Literacy is a human right, and an important tool for personal and community development. Those who have difficulty with reading and writing face many social and systemic barriers and more likely than others to be poor, unemployed, or underemployed.
According to Statistics Canada, over 40% of all Canadians need help with literacy. Approximately 38% of Canadians have trouble dealing with simple reading tasks. In fact, almost 35% of Canadians over the age of 65 did not complete elementary school. At Parkdale Project Read learners come from diverse cultural backgrounds, many are marginalized in low-income housing, and are coping with the physical and mental health consequences of violence, discrimination and chronic poverty.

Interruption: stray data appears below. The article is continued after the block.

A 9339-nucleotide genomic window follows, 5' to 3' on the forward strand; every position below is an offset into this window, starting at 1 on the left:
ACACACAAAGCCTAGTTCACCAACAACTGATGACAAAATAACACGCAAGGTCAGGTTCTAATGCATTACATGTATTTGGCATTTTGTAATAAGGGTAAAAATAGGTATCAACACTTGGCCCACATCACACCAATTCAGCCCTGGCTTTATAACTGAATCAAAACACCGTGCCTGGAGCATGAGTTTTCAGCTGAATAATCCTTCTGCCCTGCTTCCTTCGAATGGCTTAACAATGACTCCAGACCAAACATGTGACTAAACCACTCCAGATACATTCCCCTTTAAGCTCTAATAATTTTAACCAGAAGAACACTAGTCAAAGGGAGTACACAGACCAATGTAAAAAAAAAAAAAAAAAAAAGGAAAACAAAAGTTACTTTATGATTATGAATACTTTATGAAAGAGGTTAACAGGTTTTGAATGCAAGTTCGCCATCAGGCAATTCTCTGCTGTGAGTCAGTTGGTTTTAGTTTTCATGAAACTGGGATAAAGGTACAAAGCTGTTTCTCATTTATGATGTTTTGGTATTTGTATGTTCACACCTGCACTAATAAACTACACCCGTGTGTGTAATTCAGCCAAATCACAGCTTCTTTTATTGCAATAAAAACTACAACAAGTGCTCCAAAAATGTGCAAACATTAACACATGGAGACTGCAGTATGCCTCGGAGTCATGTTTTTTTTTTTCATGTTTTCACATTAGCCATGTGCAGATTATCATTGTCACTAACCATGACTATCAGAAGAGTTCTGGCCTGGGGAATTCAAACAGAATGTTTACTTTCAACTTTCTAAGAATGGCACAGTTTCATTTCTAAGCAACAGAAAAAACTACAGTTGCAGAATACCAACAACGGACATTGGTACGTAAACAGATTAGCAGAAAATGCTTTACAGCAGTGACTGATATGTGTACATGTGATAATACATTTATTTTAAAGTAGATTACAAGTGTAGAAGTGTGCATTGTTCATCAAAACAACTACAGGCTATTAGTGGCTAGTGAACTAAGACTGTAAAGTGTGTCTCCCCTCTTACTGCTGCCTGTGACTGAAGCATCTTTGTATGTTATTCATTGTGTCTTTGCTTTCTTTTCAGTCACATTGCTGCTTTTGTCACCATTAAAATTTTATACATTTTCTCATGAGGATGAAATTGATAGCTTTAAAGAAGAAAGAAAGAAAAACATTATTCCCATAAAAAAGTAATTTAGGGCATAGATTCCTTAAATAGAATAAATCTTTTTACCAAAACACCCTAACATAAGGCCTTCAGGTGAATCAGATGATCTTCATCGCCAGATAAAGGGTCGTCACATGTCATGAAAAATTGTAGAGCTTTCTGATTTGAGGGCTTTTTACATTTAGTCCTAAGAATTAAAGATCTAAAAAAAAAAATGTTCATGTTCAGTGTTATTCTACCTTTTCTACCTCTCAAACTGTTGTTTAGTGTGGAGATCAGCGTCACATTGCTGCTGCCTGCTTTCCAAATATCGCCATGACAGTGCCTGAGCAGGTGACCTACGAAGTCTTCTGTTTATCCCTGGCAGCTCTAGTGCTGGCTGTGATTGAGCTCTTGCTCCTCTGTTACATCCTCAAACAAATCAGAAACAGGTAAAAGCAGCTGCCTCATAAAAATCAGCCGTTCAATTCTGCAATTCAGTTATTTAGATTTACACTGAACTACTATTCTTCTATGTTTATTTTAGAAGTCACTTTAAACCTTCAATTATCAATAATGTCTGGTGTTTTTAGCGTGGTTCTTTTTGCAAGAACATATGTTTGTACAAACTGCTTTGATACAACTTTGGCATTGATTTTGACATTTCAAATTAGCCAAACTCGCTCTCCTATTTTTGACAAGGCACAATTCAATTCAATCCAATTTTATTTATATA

Parkdale Project Read takes a ‘learner-centered’ approach to teaching, developing lesson plans according to the specific interests and needs of learners, working from the basis of lived experience and knowledge, and focusing on literacy from a critical perspective and as a tool for community building.
At Parkdale Project Read, literacy is about the whole learner—not just reading and writing. It is about building confidence, self-esteem, the ability to name and articulate emotions so that learners can assert their rights and needs. We are committed to supporting adults to realize their learning goals in a safe, positive, and supportive learning environment.